The creature with which this album shares its name is a shape shifter. One moment it looks completely normal and the next it’s all fangs and gore. In an instant it can slip it’s skin and go back and forth from ominous and ugly to hope and lovely. Life can be like that. Hell, all of us can be like that. Knowing this, Penny and Sparrow offer Wendigo as the flashlight you can arm yourself with. Use it to see what’s worth fearing and what was actually beautiful all along. Shine it into whatever patch of darkness scares you. For better or worse, at least you’ll know what’s there.
Lily and Madeleine Jurkiewicz create candid music with deep emotional and personal resonance. The sisters, who record under the moniker Lily & Madeleine, boldly explore what it means to be women in the 21st century, and aren't afraid to use their music to call out injustices or double standards. This fearless approach has permeated their three albums, which are full of insightful lyrics and thoughtful indie-pop.
But with their fourth studio album, Canterbury Girls—named after Canterbury Park, located in their hometown of Indianapolis, Indiana—the sisters are coming into their own as women and musicians. "This is the first record Lily and I have ever done where we have full control over all of the songwriting," says Madeleine. "We did co-write with some people that we really love. But everything on this record is completely ours. I feel like I have full ownership over it, and that makes me feel very strong and independent."
That assertiveness reflects new geographic and professional realities. For starters, Lily and Madeleine—who are now 21, 23 respectively—moved to New York City in early 2018. And instead of recording Canterbury Girls in Bloomington, Indiana, which is where they recorded their previous efforts, the pair headed to Nashville to write and work with producers Daniel Tashian and Ian Fitchuk. "I feel like it was time for us to leave the nest and move on and try to make a record our own way," Madeleine says. "We decided to work with some new people, and it turned out to be the best decision, because we finally figured out how to voice exactly what we wanted in the studio."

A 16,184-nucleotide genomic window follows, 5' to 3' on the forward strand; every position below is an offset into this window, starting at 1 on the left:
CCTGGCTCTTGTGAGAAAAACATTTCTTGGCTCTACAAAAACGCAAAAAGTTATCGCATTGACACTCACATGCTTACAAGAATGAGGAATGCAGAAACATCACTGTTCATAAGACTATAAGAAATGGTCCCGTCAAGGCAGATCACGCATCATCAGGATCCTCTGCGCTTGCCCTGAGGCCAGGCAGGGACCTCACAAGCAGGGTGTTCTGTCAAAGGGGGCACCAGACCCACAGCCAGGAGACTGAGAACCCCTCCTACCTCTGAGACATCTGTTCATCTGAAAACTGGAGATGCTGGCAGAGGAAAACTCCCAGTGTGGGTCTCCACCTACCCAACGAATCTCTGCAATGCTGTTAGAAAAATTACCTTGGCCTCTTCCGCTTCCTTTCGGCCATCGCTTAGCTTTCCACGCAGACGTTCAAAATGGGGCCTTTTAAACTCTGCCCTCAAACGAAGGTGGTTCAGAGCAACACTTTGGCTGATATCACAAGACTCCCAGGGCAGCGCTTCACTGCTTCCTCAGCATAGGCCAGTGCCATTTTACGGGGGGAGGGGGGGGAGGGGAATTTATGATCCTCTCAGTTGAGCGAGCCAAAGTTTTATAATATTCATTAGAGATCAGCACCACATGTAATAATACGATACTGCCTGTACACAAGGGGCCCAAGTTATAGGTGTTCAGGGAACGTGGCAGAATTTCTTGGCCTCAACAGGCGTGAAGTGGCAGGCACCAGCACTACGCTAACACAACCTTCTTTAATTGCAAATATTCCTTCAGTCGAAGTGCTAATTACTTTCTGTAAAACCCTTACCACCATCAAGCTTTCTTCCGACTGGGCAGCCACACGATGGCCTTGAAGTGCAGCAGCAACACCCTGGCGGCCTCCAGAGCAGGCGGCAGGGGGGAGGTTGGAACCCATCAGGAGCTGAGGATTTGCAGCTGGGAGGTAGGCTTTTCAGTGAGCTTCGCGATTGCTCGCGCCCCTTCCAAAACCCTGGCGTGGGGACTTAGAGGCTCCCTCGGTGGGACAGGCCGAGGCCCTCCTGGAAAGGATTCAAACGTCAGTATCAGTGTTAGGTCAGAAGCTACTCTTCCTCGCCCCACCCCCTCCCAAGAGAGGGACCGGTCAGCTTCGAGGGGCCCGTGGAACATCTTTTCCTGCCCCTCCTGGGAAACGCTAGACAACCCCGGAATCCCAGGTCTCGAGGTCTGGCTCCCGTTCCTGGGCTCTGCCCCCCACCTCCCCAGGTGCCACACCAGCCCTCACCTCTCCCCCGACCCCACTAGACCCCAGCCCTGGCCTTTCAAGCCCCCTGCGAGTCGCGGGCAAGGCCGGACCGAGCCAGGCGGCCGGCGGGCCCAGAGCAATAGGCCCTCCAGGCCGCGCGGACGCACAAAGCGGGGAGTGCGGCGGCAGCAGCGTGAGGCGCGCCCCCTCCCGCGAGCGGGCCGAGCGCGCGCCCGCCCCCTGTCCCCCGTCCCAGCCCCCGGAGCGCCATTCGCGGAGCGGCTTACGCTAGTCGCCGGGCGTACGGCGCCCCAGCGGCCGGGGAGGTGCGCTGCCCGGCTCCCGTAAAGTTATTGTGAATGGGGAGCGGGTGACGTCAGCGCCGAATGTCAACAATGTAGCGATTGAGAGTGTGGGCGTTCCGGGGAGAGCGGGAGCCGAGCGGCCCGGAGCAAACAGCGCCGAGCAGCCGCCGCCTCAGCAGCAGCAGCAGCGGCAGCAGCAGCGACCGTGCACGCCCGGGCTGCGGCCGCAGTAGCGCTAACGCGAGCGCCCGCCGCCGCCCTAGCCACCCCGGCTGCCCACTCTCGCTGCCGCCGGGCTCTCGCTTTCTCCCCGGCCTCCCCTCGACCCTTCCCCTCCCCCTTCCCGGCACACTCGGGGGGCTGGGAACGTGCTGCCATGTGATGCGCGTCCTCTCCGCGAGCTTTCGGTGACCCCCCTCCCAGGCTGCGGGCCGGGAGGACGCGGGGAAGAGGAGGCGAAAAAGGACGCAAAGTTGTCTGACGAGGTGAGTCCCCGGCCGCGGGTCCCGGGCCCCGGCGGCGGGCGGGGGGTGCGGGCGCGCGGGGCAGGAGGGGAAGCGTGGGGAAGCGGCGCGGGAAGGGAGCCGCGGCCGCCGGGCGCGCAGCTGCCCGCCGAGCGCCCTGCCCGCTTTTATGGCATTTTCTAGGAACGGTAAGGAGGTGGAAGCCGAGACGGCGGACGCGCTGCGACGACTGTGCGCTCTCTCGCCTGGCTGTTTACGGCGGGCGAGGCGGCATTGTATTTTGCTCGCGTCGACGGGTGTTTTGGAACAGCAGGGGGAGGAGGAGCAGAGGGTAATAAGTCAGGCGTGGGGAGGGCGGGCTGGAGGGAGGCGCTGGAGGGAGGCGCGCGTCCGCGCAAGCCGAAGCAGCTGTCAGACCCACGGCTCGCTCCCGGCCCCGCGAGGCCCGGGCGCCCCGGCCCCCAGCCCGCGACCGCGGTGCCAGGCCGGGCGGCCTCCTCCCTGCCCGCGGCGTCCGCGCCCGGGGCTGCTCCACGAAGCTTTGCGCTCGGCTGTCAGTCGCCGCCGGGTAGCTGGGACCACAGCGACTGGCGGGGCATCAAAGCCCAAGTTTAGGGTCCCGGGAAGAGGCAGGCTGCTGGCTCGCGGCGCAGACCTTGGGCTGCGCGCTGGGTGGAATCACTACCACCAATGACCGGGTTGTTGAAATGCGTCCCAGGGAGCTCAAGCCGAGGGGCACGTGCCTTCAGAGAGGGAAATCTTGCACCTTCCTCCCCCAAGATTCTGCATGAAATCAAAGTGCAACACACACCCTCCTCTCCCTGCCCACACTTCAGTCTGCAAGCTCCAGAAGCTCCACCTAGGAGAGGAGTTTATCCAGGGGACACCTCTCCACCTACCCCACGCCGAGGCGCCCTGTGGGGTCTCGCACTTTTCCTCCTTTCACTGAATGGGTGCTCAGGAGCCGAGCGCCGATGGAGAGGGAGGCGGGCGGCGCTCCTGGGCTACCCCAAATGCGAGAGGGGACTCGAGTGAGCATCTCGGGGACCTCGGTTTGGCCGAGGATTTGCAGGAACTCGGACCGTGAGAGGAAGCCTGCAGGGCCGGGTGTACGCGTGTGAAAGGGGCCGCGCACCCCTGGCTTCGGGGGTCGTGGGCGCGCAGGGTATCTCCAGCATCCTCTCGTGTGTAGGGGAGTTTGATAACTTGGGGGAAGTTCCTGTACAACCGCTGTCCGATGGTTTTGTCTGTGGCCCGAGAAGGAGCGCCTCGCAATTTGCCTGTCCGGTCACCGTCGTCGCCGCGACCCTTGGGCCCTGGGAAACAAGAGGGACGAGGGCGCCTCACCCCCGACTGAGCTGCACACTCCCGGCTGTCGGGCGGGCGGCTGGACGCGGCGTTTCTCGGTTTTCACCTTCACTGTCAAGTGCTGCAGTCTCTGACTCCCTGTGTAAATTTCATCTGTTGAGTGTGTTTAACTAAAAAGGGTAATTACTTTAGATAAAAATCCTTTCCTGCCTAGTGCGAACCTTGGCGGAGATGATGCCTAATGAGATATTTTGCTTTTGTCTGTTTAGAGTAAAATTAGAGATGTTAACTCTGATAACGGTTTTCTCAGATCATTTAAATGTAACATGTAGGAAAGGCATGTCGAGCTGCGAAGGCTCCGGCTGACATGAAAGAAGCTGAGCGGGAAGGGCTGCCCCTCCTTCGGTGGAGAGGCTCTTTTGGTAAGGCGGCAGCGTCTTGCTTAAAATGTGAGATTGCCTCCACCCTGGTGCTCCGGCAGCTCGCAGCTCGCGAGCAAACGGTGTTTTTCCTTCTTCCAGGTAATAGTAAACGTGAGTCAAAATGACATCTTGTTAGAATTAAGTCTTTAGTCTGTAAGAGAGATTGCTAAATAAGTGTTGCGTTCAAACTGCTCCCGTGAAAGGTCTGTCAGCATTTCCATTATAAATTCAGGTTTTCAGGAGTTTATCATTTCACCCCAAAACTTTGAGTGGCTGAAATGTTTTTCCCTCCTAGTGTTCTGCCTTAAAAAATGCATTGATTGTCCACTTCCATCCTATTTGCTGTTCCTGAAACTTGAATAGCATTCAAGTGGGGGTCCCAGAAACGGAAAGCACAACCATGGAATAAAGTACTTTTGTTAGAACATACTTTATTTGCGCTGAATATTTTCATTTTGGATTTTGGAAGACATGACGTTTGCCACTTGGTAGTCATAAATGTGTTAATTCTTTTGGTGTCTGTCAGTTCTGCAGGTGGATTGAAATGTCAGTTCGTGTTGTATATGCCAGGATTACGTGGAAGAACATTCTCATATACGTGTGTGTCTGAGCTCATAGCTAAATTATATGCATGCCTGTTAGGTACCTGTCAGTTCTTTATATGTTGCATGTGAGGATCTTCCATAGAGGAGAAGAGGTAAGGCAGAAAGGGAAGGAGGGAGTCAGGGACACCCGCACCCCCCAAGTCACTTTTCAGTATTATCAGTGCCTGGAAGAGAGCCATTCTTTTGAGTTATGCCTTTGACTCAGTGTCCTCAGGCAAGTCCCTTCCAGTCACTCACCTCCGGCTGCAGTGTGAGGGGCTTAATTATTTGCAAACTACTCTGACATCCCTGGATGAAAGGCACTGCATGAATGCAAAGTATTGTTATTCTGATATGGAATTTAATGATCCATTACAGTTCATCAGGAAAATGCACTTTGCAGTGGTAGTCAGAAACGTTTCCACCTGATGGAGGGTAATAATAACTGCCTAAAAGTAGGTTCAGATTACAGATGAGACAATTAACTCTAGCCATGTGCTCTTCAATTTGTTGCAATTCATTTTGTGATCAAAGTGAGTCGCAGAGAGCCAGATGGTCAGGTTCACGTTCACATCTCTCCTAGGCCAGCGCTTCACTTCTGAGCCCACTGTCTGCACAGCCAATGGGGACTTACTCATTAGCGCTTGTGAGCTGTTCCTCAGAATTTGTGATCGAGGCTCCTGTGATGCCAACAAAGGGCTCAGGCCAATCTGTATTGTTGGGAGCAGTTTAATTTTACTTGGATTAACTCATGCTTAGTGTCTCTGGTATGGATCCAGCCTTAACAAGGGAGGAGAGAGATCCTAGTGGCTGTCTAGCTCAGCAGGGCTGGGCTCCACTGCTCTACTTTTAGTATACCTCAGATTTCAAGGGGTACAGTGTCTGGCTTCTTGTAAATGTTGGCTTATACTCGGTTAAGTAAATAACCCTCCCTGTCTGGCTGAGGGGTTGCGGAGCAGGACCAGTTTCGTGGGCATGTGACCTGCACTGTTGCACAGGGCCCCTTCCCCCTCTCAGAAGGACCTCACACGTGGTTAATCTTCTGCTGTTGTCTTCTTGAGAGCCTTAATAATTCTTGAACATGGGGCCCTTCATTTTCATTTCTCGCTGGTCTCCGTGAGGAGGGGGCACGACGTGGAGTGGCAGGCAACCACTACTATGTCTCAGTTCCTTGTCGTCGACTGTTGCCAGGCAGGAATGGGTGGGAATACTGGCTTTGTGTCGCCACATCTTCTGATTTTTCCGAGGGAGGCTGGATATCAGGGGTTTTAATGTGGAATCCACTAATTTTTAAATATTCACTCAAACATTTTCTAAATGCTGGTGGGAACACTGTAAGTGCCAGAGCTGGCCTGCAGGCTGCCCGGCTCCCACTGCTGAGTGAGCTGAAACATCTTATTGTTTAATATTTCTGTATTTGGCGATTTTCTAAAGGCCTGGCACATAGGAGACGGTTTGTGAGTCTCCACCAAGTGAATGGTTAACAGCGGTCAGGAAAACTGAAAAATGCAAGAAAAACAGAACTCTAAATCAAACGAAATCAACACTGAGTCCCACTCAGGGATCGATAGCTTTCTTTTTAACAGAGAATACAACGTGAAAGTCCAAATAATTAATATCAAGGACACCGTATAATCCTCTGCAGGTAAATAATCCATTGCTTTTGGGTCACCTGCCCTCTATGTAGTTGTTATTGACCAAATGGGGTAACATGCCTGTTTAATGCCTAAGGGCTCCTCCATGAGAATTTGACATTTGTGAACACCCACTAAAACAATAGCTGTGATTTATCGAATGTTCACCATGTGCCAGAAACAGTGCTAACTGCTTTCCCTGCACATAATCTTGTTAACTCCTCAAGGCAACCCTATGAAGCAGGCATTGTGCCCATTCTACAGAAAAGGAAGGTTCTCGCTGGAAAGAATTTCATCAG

Using an eclectic playlist of songs as sonic inspirations—soul tunes and waltzes, as well as cuts from Midlake, ABBA and Nancy Wilson—Lily & Madeleine worked quickly, recording Canterbury Girls in just 10 days. They spent the first half of the studio sessions working out the framework of the songs with Tashian and Fitchuk, and the rest of the time fleshing out the music with additional instrumentation, harmonies and other arrangement details. "By the end, I felt like the songs had their own life; they had their own energy," Madeleine says. "It was incredible to see them blossom so quickly."
Although Canterbury Girls contains plenty of Lily & Madeleine's usual ornate music—including the languid "Analog Love," on which twangy guitars curl around like a kite twisting in the wind—the album also finds the siblings exploring new sonic vistas. "Supernatural Sadness" is an irresistible slice of bubbly, easygoing disco-pop; the urgent "Pachinko Song" hews toward interstellar synth-pop with driving rhythms; and "Can't Help The Way I Feel" is an effervescent, Motown-inflected number. Vocally, the sisters also take giant leaps forward. The dreamy waltz "Self Care" is a rich, piano-heavy track on which their voices intertwine for soulful harmonies, while the meticulous "Just Do It" has a throwback, '70s R&B vibe.
To both Lily and Madeleine, Tashian and Fitchuk, who also co-produced Kacey Musgraves' Golden Hour, were the perfect collaborators to lead them forward. "They were really receptive to our ideas; they didn't push anything on us," Lily says. "But they also had their own ideas, and they could execute what we couldn't." Adds Madeleine: "I'm super excited about how groovy the record is, and I honestly owe that to Ian and Daniel. They are truly incredible, just the most talented musicians, and have such a good vibe. They added so much to the record. I'm super grateful that Lily and I had them to help us."
Despite Canterbury Girls' poppy veneer, the album boasts some of Lily & Madeline's densest and most intense lyrics to date. With the exception of the sweet romantic plea "Analog Love," the bulk of the album's songs are burdened by personal angst and the weight of expectations. Lyrics provide vivid emotional analysis of relationships going sour and what it feels like to navigate power imbalances. "Pachinko Song" details being unable to escape a pernicious person, even while halfway across the world in Tokyo; the protagonist of "Self Care" feels guilty about dragging out a relationship that's no longer reciprocal; and the narrator of "Supernatural Sadness" refuses to be dragged down by someone's toxic negativity and misery.